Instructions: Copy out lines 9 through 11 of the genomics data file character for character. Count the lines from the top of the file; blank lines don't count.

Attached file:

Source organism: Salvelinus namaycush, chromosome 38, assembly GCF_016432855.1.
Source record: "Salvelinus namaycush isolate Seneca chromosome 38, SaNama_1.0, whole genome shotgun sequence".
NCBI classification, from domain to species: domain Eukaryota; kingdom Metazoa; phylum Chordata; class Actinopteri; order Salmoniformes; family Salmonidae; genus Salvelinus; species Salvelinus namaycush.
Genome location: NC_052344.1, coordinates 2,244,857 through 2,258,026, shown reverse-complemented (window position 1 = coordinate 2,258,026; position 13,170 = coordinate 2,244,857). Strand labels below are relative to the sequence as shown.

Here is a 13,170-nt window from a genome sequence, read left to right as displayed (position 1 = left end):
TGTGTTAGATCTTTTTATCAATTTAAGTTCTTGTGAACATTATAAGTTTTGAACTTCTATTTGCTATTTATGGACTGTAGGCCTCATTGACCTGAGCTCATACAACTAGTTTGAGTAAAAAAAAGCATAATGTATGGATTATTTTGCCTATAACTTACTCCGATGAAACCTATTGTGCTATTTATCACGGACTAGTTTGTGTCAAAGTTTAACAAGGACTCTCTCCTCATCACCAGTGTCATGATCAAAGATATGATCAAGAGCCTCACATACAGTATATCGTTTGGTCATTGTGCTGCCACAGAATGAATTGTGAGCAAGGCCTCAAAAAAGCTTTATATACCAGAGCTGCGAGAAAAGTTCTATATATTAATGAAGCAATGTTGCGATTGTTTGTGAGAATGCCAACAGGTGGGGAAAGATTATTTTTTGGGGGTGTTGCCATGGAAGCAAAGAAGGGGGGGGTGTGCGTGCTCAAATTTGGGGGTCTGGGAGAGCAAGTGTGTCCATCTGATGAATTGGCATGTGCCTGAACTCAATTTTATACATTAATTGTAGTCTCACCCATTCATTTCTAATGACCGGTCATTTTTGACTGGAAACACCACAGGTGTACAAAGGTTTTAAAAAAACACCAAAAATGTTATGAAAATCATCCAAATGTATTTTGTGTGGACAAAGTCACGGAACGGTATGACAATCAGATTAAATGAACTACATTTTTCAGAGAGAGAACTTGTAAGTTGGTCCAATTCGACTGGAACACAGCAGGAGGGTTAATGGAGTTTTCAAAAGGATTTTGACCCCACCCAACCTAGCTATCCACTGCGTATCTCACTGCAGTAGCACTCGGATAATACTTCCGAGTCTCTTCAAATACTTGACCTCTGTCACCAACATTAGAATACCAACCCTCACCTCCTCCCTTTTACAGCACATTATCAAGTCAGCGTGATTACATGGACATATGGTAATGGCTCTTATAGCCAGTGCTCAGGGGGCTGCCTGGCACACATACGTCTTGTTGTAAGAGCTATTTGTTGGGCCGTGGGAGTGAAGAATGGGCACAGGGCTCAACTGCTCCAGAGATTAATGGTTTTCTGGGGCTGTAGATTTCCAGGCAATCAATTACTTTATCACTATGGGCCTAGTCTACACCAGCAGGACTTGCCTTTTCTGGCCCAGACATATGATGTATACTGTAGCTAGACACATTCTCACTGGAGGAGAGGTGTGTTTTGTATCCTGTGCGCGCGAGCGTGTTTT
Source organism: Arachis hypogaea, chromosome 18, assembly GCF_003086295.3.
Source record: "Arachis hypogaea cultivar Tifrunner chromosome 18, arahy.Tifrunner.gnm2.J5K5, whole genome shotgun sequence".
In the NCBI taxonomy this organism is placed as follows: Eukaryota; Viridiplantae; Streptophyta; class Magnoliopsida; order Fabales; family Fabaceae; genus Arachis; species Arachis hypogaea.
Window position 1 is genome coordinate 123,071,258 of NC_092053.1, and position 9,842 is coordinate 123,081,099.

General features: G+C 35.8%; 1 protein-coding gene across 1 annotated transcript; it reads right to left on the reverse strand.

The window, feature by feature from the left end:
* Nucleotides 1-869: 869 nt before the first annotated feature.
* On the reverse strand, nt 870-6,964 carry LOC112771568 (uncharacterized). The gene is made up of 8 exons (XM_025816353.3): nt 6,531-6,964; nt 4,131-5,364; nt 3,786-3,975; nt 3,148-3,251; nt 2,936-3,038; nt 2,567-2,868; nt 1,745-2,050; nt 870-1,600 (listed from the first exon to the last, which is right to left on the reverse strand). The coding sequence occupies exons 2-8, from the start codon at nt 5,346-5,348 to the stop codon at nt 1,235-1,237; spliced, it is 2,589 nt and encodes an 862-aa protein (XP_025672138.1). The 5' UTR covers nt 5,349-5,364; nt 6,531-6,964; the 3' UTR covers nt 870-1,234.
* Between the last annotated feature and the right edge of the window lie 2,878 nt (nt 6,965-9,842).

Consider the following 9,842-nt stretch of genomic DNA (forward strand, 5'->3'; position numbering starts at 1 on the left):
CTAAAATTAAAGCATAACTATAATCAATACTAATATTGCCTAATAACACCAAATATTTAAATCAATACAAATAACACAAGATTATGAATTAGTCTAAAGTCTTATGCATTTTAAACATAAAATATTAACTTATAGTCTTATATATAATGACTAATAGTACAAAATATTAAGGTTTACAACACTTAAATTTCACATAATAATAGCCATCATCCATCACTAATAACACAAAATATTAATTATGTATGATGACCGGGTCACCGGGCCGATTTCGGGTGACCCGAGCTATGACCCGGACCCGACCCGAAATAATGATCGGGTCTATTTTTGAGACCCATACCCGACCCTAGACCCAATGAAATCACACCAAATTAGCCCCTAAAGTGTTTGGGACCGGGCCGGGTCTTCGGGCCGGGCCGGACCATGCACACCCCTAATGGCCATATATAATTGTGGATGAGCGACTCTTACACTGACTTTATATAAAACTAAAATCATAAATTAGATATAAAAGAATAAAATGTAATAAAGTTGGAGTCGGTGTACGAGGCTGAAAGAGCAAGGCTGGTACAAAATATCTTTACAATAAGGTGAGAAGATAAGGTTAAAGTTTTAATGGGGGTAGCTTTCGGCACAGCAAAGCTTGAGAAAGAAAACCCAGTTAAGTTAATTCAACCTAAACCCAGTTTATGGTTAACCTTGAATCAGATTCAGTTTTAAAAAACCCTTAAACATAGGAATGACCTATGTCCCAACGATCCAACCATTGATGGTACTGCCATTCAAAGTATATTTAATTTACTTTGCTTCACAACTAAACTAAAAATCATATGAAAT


In the NCBI taxonomy this organism is placed as follows: Eukaryota; Viridiplantae; Streptophyta; class Magnoliopsida; order Fabales; family Fabaceae; genus Arachis; species Arachis hypogaea.
Window position 1 is genome coordinate 123,071,258 of NC_092053.1, and position 9,842 is coordinate 123,081,099.

General features: G+C 35.8%; 1 protein-coding gene across 1 annotated transcript; it reads right to left on the reverse strand.